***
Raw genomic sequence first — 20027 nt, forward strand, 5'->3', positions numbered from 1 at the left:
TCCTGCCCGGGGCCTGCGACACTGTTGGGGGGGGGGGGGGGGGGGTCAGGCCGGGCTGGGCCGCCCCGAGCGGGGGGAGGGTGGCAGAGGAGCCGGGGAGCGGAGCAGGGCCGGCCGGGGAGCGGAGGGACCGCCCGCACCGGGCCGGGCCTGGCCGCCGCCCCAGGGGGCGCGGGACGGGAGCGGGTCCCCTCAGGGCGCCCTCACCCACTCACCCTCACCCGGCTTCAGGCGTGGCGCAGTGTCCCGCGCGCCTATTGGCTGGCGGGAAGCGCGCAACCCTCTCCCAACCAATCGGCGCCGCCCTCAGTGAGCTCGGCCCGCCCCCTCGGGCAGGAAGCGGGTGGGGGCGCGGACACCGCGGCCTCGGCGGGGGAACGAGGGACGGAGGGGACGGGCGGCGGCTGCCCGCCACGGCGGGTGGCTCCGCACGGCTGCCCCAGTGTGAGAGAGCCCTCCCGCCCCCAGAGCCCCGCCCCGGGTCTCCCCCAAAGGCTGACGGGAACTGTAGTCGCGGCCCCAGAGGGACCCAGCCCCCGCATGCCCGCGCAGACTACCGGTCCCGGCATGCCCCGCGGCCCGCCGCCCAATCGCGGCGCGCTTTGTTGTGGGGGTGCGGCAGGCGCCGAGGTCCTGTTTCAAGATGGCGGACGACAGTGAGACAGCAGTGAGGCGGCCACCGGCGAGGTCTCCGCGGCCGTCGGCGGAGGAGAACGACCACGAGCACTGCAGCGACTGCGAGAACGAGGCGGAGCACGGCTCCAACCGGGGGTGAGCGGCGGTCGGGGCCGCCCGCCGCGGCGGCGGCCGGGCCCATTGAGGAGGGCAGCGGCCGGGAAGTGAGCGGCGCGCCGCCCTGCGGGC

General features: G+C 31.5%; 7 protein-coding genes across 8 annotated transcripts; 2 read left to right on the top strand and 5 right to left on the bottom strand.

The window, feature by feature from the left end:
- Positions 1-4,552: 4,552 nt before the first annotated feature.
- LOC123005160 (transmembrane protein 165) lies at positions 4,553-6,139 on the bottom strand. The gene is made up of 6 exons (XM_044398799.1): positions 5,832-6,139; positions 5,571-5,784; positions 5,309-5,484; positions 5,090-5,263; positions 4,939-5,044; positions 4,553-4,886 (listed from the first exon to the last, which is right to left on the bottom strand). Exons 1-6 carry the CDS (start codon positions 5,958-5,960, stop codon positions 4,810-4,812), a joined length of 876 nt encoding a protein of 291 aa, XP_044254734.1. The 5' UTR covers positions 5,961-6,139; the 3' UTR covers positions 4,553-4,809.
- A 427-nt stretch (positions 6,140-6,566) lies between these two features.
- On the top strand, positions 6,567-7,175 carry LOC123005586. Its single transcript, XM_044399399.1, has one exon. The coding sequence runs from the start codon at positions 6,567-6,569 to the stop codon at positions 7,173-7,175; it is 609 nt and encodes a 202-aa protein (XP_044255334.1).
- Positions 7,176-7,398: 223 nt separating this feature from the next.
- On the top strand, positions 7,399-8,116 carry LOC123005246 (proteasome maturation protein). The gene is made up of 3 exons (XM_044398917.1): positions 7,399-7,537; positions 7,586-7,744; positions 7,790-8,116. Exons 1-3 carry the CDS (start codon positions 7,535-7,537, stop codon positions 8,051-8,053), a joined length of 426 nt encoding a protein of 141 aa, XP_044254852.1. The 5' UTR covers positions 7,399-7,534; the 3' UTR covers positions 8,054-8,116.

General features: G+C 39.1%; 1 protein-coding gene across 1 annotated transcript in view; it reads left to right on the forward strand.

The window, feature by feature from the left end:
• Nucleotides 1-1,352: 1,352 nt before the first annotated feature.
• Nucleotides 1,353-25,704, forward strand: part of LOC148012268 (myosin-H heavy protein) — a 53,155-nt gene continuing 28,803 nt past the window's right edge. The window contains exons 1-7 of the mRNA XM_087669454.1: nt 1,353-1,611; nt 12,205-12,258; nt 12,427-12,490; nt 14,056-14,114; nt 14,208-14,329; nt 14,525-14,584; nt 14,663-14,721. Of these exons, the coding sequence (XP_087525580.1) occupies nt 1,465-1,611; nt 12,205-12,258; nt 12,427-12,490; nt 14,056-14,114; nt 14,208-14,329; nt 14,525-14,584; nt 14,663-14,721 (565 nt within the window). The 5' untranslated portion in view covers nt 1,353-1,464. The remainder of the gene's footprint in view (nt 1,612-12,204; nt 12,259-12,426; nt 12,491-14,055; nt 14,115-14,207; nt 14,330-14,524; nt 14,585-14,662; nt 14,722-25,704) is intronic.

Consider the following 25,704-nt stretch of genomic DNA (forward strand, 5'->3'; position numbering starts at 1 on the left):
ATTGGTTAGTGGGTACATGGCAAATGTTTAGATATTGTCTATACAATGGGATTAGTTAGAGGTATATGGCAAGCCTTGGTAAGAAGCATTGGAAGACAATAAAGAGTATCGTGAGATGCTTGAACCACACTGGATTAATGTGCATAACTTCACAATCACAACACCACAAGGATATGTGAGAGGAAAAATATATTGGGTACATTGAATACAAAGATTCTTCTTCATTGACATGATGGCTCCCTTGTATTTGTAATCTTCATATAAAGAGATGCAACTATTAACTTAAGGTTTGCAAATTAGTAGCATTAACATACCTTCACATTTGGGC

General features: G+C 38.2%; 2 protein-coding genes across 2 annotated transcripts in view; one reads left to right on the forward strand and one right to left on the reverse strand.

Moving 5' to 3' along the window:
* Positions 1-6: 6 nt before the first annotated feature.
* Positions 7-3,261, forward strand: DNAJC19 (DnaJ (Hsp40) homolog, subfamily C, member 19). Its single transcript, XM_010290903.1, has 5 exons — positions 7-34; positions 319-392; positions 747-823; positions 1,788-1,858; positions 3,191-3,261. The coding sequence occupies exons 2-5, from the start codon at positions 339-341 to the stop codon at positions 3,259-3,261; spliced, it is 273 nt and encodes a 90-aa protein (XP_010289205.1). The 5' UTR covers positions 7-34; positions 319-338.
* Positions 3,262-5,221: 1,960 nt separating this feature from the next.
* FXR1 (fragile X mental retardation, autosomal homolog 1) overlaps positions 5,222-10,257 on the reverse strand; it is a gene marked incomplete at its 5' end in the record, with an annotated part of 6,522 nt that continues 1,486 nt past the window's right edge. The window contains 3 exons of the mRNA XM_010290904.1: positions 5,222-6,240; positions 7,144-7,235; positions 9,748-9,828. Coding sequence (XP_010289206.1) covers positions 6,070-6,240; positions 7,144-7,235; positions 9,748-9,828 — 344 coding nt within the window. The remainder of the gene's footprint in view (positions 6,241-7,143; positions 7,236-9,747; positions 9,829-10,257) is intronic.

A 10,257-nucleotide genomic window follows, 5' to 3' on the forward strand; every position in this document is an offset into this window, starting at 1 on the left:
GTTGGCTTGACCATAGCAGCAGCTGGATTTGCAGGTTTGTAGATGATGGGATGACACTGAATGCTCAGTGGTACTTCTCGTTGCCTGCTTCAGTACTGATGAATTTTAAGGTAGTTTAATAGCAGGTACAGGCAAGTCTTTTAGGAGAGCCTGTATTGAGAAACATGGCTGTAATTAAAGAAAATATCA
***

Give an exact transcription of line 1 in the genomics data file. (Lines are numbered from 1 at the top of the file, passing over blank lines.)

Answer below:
Raw genomic sequence first — 20027 nt, forward strand, 5'->3', positions numbered from 1 at the left: